In July 2013, they assumed responsibility for what is now called the St. Francis center. In 2019, the SSCM community assumed full responsibility for the center as one of its sponsored ministries.

As Sisters Canice and Marcine were gearing up for their 10th anniversary, they determined that 2022-2023 should be marked by special events and projects. Foremost among the events was an outdoor Mass celebrated by Bishop Jacques Fabre-Jeune, CS. The reception after was catered by an entrepreneur who, after spending time in rehabilitation for an addiction, received spiritual and financial boosts from the center as she was establishing her now very successful company. Also on hand was the mother of a young man born to a migrant family who settled at St. Helena. He received financial assistance from the center and achieved excellence in his nursing studies. And recently, he was selected from among thousands to the nursing staff at the famed St. Jude Hospital. 

Others among the guests were two middle-aged men: one is now a successful jack-of-all-trades that Sister Canice taught to read a few years ago. The other was a special needs man who, for the first time in his life, is receiving some take-home pay. He helps at the center three days a week unloading food and furniture donations and carries bags to the cars of older clients.


The sisters have found that their education fund and monies used for start-up business ventures exhibit the “Elijah phenomenon.” What began with $50,000 seed money from an anonymous donor to help bring people out of poverty has been used and used and used — and yet never seems to run dry. It’s like the oil and flour which the widow of Zarephath offered to make Elijah a little cake, even as she and her son were facing starvation (1 Kgs 17). The replenished funds are primed to offer assistance again in this fiscal year.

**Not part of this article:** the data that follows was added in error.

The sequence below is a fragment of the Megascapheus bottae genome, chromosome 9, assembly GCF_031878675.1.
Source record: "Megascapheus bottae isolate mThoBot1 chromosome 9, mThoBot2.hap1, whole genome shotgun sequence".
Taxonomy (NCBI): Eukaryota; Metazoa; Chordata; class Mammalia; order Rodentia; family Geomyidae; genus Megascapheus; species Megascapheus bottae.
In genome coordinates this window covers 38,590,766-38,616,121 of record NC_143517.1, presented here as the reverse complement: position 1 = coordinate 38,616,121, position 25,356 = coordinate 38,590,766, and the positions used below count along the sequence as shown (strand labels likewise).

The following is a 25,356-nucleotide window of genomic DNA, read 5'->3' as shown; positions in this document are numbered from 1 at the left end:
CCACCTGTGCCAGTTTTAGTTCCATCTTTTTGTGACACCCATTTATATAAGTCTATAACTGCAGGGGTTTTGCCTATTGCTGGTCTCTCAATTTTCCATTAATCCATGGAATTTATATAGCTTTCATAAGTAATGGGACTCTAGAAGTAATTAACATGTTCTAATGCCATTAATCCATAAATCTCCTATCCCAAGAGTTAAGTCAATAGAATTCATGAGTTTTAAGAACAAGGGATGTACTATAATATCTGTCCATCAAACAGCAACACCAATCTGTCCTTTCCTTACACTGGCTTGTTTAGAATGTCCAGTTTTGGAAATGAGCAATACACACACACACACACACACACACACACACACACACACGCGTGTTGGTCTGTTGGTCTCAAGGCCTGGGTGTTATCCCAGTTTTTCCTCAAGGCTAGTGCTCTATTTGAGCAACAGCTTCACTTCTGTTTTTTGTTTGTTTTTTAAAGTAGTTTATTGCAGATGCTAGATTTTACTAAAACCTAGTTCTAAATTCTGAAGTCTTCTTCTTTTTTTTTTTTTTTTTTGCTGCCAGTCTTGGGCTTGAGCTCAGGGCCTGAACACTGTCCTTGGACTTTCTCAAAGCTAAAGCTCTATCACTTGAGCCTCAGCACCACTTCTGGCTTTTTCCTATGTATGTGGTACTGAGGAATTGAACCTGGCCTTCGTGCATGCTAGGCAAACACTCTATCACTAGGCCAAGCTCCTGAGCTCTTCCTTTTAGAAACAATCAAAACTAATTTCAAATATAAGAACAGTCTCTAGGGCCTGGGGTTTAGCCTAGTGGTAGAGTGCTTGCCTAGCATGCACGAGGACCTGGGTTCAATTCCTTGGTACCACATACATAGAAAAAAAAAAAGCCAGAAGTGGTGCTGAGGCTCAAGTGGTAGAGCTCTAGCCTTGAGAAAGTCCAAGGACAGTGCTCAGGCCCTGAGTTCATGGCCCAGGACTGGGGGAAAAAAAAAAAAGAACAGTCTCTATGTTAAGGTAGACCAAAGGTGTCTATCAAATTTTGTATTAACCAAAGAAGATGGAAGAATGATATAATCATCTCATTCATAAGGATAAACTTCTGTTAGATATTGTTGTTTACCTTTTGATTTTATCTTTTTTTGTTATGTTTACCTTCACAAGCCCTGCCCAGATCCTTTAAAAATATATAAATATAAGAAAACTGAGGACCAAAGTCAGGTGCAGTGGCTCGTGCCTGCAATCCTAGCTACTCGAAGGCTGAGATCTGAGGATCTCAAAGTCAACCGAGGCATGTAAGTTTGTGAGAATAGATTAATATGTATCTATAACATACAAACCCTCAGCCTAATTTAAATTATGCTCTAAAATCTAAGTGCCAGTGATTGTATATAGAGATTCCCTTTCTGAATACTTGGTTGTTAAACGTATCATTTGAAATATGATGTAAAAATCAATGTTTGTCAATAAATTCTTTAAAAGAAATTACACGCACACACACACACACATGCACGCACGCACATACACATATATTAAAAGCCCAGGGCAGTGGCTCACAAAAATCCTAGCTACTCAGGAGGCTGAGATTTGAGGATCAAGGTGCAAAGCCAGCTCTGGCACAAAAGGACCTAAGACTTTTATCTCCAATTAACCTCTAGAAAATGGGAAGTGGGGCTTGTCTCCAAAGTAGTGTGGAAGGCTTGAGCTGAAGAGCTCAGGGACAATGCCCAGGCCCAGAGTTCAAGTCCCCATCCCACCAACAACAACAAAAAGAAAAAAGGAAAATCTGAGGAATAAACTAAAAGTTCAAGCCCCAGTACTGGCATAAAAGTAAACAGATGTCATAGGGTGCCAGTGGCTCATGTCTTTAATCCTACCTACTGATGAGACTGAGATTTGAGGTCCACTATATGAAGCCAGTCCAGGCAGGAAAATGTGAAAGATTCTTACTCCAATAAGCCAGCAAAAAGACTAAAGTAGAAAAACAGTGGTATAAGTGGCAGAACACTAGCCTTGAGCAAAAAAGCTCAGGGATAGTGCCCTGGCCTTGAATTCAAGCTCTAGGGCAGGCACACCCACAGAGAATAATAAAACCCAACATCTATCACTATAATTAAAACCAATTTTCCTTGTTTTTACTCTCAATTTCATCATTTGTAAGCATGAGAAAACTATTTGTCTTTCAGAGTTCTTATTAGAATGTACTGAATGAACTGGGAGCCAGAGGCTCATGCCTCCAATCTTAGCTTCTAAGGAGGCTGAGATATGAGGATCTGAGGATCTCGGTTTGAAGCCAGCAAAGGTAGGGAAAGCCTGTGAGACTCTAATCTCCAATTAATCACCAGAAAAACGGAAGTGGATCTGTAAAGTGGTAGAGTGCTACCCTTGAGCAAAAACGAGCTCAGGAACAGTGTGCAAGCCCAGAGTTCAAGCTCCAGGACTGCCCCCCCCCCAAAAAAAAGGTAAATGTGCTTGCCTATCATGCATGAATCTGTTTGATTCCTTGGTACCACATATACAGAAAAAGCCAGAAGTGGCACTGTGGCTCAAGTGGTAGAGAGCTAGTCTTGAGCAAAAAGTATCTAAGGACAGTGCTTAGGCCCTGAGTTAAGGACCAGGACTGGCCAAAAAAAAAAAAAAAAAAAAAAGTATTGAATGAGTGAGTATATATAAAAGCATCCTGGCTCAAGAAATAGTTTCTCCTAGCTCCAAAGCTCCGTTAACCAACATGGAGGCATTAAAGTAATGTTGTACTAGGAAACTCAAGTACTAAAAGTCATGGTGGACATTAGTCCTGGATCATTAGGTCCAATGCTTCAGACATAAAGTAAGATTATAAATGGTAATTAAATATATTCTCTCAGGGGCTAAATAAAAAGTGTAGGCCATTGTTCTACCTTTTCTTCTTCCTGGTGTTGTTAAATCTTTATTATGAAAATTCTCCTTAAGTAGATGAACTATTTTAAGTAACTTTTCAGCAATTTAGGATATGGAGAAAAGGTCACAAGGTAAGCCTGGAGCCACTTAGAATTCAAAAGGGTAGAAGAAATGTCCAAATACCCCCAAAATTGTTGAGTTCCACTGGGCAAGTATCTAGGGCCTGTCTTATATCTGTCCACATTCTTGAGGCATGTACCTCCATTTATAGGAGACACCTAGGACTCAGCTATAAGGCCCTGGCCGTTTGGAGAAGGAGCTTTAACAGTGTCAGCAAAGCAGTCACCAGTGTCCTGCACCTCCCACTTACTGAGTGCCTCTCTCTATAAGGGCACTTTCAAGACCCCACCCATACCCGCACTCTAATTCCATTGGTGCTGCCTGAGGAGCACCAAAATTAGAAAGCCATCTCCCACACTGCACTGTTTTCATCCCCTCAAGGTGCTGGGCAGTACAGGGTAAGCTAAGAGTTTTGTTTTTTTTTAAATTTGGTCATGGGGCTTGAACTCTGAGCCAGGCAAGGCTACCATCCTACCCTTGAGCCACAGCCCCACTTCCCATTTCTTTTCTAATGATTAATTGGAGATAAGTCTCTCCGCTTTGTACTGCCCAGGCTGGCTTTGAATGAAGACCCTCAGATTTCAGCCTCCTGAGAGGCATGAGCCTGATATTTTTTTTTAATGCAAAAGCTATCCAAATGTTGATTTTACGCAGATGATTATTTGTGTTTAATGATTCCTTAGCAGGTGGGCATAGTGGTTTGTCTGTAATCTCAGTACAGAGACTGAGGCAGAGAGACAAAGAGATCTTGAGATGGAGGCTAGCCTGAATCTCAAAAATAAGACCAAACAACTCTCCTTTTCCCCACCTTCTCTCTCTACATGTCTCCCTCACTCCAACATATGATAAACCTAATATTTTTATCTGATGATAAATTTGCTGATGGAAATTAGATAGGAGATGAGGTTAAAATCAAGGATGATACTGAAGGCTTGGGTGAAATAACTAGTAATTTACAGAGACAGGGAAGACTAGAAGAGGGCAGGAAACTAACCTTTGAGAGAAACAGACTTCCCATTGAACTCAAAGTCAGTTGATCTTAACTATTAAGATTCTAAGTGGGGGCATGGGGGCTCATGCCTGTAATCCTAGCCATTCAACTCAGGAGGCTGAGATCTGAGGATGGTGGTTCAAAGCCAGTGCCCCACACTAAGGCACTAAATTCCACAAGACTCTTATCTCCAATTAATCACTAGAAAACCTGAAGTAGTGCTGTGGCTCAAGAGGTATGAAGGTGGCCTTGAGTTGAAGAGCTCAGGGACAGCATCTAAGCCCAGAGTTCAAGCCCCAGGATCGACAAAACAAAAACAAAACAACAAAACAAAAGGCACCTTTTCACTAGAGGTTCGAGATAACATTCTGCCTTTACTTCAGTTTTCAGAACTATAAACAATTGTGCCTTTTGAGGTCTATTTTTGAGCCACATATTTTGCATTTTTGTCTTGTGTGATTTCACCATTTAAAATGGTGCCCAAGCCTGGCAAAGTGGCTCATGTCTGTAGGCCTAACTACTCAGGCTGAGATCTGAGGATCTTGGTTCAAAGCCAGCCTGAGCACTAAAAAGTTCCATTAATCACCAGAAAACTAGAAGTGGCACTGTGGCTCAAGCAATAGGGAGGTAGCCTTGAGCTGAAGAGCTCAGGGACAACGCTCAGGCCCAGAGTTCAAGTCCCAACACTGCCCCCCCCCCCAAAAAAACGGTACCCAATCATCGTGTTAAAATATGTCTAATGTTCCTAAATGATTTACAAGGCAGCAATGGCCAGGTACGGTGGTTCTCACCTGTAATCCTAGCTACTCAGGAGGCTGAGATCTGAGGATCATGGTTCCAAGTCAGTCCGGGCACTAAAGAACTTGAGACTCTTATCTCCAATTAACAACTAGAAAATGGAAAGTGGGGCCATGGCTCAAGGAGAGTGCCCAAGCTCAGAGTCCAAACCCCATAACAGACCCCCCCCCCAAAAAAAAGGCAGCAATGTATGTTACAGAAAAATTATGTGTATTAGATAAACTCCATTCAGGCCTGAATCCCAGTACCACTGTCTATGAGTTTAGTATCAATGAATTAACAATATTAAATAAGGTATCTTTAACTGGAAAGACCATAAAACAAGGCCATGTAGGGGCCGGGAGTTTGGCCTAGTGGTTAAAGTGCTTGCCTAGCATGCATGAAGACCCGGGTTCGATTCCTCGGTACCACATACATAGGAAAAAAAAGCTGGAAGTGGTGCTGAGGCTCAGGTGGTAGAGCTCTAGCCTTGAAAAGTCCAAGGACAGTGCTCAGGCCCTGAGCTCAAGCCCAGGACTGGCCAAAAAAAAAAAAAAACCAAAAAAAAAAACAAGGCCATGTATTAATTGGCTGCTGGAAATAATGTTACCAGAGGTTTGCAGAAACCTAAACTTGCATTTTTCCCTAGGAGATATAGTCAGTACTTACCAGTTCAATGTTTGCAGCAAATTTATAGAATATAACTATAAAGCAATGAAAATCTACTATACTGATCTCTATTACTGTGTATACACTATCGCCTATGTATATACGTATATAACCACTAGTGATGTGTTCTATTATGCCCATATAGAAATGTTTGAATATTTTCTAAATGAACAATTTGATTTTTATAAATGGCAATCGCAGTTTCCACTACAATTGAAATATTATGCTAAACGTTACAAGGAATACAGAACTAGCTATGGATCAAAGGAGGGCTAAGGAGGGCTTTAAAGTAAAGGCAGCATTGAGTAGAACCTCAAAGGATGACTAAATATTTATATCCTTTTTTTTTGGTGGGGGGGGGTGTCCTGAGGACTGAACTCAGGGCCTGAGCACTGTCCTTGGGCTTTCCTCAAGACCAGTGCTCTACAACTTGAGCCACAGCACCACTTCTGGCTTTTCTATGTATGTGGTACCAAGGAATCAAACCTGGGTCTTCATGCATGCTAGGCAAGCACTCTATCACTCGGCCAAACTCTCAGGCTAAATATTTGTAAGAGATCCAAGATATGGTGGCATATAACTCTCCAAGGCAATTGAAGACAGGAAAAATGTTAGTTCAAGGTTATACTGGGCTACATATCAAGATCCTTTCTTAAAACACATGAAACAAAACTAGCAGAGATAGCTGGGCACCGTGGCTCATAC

The special project of the year has been to replace 10 roofs. For years St. Francis has had an all-volunteer home repairs committee assessing the condition of applicants’ homes and specific needs. Replacing roofs, building ramps, updating electrical systems and plumbing have been regular activities. 

In one case they totally replaced an uninhabitable mobile home. But taking on 10 roof projects in one year was an unprecedented ambition. Some of the projects have required finding short-term housing for clients as work was being done. Fortunately, individual benefactors have risen to the occasion, and the result has been magnificent improvement of the quality of many lives. 

The most recent project has been at Bethlehem Baptist Church, a traditionally Black parish whose board approached the sisters and asked for help when a tree fell on the church roof. There were also exterior and interior repairs needed, so the center helped refit the pastor’s office, part of the sanctuary and the children’s room.

Ecumenical efforts are no stranger to the center. Many of their cooperating donors and advocates come from area faith communities and Catholic churches. Some months ago, Father Andrew Trapp, pastor of St. Peter Church in Beaufort, purchased a sizable trailer that makes monthly weekend rounds of his parish, plus Lutheran, Methodist and Presbyterian churches to collect non-perishable food. It arrives at the center every Monday. Area Episcopalians and Baptists assist with special projects, too.

Then there are the women’s groups, neighborhood associations, the Order of Malta, Hibernians, Knights of Columbus, Scouts and children from parochial and public schools who collect food, clothing and do some fundraising. 


God is good all the time. All the time, God is good. We’ve heard that saying over and over. The sisters celebrating 10 years have heard it echoing among people who, despite unbearably trying situations, keep declaring “I’m blessed.” 

The Sisters of Sts. Cyril and Methodius say the same.

Sister Pamela Smith, SSCM, Ph.D., is the diocesan director of Ecumenical and Interreligious Affairs. Email her at